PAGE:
Swift, swashbuckling, and sophisticated. The soundtrack for Pirates of the Caribbean: Dead Man's Chest is in the very capable hands of one of Hollywood's best composers, Hans Zimmer, who is best known for penning The Lion King score.
He's up to the task of bringing listeners another round of high seas, high-stakes music for the Pirates sequence. While the disc doesn't go overboard with its risk-taking, it's far from ordinary light pop for the mainstream.
It gets the adrenaline pumping with raw, bold, and gutsy orchestral power, bursting with energy and thumping rhythms, yet with slightly dark connotations.
The album ends with a remix bonus track: A wildly complex, 180-degree electronica dance number by Dutch DJ Tiesto that leaps out in contrast to Zimmer's orchestrated score, while not detracting from the project.
Even listeners who don't care for songs top-heavy with synthesizers might find themselves attracted to this one and the sound effects Tiesto creates for blade-sharp, sword-like crescendos.
- TOM HENRY
It's rare when a newcomer's first release is a total package of success - honest, poignant lyrics set to solid melodies and a gorgeous voice. It doesn't get any better by a rookie than Church's debut. All dozen songs are written or co-written by Church, whose creations are not just fine country music, but have words that seem to be a sort of paradox considering the album title.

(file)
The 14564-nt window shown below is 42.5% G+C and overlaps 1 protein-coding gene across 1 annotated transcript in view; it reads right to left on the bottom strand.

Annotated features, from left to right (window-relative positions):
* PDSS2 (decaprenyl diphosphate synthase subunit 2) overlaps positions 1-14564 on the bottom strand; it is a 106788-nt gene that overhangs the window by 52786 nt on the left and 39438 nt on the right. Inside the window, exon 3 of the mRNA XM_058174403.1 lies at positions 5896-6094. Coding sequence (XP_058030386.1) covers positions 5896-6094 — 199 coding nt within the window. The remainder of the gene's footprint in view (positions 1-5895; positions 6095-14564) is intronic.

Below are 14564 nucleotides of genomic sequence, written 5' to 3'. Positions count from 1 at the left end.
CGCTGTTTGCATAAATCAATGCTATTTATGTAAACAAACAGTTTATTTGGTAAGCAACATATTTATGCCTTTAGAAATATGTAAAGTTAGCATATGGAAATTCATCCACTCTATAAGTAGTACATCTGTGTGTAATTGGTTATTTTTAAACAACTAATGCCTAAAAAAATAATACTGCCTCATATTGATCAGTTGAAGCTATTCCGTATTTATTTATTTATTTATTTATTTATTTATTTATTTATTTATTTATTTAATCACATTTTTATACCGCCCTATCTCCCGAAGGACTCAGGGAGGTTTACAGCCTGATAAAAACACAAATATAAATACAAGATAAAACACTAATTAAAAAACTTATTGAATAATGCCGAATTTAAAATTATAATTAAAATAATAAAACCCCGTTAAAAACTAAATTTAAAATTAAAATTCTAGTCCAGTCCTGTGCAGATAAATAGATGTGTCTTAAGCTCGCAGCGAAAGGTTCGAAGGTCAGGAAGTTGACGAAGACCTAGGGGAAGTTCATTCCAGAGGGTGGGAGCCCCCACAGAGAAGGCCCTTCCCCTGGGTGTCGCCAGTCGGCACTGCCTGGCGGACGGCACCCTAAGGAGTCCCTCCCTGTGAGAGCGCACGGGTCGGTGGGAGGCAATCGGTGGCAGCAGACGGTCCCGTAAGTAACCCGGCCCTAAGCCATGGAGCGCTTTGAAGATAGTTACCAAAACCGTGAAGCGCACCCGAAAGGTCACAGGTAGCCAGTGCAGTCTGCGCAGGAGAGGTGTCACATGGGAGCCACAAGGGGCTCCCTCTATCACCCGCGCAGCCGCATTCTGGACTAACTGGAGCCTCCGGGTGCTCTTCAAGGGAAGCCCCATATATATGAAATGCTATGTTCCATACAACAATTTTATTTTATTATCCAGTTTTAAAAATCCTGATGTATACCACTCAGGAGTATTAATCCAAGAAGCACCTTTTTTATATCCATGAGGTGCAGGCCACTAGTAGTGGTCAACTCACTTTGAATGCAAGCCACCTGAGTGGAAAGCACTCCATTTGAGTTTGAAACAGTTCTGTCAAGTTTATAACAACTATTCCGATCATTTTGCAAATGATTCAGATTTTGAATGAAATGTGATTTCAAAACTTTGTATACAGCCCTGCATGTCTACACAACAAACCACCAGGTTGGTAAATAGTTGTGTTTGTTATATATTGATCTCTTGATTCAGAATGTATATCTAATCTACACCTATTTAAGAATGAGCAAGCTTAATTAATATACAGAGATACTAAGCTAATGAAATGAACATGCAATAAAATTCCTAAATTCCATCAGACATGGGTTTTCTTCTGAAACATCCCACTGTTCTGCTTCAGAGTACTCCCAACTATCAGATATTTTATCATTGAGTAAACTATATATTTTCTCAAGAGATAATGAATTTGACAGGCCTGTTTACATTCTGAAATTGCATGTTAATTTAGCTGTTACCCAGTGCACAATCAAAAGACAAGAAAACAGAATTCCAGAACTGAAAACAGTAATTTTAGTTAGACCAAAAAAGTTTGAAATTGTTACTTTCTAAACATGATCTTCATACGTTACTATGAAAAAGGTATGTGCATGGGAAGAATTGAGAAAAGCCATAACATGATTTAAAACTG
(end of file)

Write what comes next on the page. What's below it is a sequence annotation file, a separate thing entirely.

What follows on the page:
With one notable exception, Church sings of a "sinner" in some of these numbers as thumbing his nose at society's norms or doing what's not quite socially acceptable to achieve honest goals. Of course, this doesn't apply to the killer being executed in "Lightning," but there's a lot of drinking and patriotism going on.
The songs are heartfelt, short stories of life's events through the sharp eyes of Church, whose descriptions of everyday happenings help him define himself. Comparisons to Merle Haggard will be inevitable.
- KEN ROSENBAUM
Furtado's third CD bumps and grinds to hip-hop, sways to Latin beats, and chills to smooth and melodic pop. With Timbaland taking a prominent production role the disc revels in a rhythmic energy, and kicks off with the hot one-two of "Afraid" and pulsing "Maneater" and later swings and sways to the peppy "Do It." But Furtado can slow it down and shines on the lovely "In God's Hands" and relaxed groove of "Te Busque" with Juanes, mellowing the disc out. A couple of tracks are flat, but "Loose" is really tight musically and a solid mix of well-crafted and diverse songs.
- RICHARD PATON